The College Scam: Why You Shouldn't Go to College
Is College a Scam?
Americans are in crisis mode.
Debt, both personal and national, is drowning them up to their eyeballs. Jobs are hard to find, and what few opportunities remain offer less benefits and lower pay than what they used to.
Lines are forming at the unemployment office as jobless rates hit record highs, and employers who are hiring, bombarded as they are with applicants, have their pick of the litter in what is now in the truest sense a buyers market.
With so few prospects, many people are returning to school to gain a higher level of education, or to complete the education they didn't finish in their youth. Young people fresh out of high school are pushing now more than ever to get into colleges, all in hopes of avoiding the “Great Recession” and securing the bright future they were all promised by their guidance counselors.
Unfortunately, what seems like a bright idea may well lead to more financial trouble than most started with.
Young Graduates Aren't Prospering
According to this ABC News report, many college graduates -approximately 5.9 million- are forced to move back in with their parents thanks to the crushing weight of student loans.
As of 2010, the average student loan debt in the United States was just over $25,000 for graduating college seniors, and 9.1% of those graduates were unable to find a job.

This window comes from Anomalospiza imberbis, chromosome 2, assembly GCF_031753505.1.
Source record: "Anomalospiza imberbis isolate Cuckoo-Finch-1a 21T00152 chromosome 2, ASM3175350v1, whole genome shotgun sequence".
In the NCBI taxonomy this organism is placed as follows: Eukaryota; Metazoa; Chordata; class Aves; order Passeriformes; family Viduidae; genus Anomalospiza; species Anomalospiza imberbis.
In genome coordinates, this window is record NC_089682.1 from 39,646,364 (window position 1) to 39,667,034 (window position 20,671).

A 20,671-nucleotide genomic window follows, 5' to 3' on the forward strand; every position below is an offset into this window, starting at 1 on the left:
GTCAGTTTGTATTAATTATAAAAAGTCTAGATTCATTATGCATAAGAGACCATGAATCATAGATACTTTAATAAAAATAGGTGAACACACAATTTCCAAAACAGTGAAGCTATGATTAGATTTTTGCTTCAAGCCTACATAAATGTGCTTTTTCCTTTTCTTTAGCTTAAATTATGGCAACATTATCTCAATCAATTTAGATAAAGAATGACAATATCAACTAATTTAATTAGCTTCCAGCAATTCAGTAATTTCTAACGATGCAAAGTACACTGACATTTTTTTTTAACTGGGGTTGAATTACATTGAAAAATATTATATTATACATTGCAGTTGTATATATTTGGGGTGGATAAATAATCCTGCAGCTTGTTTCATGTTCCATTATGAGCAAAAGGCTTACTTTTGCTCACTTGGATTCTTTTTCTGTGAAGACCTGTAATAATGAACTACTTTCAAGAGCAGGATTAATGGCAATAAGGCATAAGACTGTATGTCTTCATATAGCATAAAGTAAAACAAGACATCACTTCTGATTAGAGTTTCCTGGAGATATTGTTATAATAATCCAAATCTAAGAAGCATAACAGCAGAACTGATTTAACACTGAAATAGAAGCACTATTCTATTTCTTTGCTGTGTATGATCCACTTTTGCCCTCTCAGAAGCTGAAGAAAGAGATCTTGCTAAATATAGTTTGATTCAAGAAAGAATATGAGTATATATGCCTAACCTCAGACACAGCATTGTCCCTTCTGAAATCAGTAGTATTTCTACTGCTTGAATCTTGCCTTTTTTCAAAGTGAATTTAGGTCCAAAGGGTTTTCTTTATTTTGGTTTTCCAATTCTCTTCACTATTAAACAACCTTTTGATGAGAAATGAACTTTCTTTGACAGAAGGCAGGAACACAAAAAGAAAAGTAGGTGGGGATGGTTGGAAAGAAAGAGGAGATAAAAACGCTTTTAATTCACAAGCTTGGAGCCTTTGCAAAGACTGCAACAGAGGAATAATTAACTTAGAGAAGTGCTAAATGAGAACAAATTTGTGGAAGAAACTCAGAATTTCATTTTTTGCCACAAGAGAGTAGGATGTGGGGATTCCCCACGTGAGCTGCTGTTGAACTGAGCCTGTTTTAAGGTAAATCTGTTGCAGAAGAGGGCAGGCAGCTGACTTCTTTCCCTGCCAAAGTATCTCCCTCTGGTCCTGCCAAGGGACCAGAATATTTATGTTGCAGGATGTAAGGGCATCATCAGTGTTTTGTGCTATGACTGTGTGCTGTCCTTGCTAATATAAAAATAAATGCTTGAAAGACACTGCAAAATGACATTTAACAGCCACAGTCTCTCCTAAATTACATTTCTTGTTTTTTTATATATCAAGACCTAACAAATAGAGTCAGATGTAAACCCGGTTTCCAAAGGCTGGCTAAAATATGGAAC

College students in particular have a harder time getting their foot in the door, it seems, as according to this article published by the Wallstreet Journal, “Forty-four percent of 2009 graduates are either unemployed or hold jobs that don’t require degrees.”
Partly, the reason for graduate's woes are the same as everyone else; when the recession hit, solid employment became a scarcity, and people who at one time thought they had job security found themselves in the welfare line. Companies either can't afford to maintain the same staff as they used to, or they are using the current economy as an excuse to cut jobs and reduce labor costs.
All in all, it's a bad time to be looking to start a career.
Contributing to their hardship is the tired “overqualified” label. Many graduates are unable to find work in their field of study, and as one young woman puts it, many have become “over-educated and unemployed.”
What jobs many students went to college for are either not hiring, or hiring with preference to work experience over education level. Jobs they try and fall back on won't take them for fear they will demand more money because of their degree, or because they know the grad will quit when better employment comes along.
In short, the modern degree holder is too inexperienced to work a relevant job, but also too smart to flip burgers.
The Post-Secondary Bubble
Not only is a college education becoming less valuable in the current market, but the cost of attaining one is rising. USA Today reported last year that the rise of tuition was around 8%, and that number has only increased since. As tuition rates go up, so does the dependency on student aid, much of which comes from the federal government, and the number of loans accepted is increasing dramatically as more unemployed find themselves trading their time cards for textbooks, hoping to earn their cap and gown alongside students half their age.